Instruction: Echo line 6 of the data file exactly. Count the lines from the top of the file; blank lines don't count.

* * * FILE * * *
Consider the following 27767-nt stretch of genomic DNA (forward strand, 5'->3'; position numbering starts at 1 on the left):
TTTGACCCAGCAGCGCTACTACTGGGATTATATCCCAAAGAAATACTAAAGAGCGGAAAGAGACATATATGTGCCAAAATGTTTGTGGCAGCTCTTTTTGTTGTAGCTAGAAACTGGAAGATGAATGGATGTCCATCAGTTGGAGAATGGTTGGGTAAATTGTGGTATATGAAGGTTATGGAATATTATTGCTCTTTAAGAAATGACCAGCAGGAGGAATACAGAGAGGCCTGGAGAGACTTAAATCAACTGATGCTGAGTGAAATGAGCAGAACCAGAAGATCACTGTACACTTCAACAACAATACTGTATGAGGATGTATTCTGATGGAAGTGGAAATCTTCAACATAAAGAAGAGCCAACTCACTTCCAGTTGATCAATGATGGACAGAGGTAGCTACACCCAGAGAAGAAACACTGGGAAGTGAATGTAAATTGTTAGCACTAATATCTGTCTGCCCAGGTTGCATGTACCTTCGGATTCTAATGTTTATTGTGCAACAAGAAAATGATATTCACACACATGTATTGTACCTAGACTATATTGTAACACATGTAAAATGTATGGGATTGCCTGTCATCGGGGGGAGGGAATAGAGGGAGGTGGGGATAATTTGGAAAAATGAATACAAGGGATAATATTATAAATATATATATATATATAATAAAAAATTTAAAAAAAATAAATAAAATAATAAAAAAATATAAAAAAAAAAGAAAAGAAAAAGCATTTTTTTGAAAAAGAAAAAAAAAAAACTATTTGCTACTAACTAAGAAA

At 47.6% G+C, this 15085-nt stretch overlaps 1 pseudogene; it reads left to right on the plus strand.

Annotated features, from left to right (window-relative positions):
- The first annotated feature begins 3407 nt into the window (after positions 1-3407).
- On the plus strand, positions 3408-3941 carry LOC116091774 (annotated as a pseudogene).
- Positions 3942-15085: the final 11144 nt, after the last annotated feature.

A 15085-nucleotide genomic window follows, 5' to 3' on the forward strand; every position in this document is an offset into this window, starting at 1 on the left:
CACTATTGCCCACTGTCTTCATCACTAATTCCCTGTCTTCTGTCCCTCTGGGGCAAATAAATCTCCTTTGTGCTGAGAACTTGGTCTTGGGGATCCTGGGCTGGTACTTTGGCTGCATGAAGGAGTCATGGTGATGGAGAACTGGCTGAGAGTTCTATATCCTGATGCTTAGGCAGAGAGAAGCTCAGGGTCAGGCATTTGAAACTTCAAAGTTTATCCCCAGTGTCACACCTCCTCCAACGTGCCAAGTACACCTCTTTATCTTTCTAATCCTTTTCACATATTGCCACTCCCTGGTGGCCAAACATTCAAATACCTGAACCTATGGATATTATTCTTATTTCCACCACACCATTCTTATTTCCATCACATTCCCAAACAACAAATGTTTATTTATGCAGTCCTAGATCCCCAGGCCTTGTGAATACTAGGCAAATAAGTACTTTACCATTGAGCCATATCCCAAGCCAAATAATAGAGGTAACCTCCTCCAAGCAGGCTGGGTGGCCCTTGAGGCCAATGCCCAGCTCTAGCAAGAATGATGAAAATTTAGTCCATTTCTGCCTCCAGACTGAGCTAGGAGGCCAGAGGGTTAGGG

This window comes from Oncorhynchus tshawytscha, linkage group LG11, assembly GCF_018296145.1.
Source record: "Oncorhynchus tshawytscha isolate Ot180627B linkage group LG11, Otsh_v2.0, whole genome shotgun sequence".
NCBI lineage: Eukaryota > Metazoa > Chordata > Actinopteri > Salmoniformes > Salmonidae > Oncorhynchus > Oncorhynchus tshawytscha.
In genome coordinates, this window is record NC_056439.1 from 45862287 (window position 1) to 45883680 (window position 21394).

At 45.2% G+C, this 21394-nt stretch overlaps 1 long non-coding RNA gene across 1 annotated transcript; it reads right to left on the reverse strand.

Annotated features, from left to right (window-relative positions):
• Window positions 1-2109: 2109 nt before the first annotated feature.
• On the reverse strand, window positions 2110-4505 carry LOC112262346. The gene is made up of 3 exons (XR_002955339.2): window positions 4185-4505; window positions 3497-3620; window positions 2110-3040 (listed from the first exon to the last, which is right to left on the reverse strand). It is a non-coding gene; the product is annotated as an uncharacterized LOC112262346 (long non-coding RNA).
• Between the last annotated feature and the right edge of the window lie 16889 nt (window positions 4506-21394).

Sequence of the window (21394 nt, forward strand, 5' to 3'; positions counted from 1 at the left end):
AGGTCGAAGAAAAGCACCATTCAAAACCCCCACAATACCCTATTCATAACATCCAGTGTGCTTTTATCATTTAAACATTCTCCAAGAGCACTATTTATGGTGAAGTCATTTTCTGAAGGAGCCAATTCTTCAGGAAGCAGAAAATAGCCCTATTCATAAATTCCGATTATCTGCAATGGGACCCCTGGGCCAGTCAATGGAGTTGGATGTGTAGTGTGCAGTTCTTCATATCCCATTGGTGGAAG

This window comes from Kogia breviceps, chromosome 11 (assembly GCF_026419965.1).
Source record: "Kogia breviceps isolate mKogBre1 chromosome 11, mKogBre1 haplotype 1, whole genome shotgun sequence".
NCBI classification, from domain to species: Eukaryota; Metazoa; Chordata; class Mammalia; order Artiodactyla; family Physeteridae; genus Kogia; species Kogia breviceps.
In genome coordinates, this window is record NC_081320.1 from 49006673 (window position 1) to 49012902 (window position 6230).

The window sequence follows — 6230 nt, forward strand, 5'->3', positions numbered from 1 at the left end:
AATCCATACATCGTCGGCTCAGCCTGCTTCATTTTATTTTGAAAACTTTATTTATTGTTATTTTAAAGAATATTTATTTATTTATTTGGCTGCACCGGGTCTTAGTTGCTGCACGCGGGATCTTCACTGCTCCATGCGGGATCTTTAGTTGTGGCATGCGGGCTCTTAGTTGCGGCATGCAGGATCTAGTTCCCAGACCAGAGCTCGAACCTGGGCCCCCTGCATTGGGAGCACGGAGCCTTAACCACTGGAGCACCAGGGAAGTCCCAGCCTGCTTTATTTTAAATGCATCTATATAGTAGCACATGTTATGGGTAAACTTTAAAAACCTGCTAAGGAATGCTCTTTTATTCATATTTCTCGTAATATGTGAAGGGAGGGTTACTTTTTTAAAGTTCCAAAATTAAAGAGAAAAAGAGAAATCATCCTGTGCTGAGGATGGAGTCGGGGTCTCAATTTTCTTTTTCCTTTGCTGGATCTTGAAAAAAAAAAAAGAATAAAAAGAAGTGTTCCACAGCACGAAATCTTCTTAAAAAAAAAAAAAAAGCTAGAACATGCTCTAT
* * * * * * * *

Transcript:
- On the plus strand, positions 3408-3941 carry LOC116091774 (annotated as a pseudogene).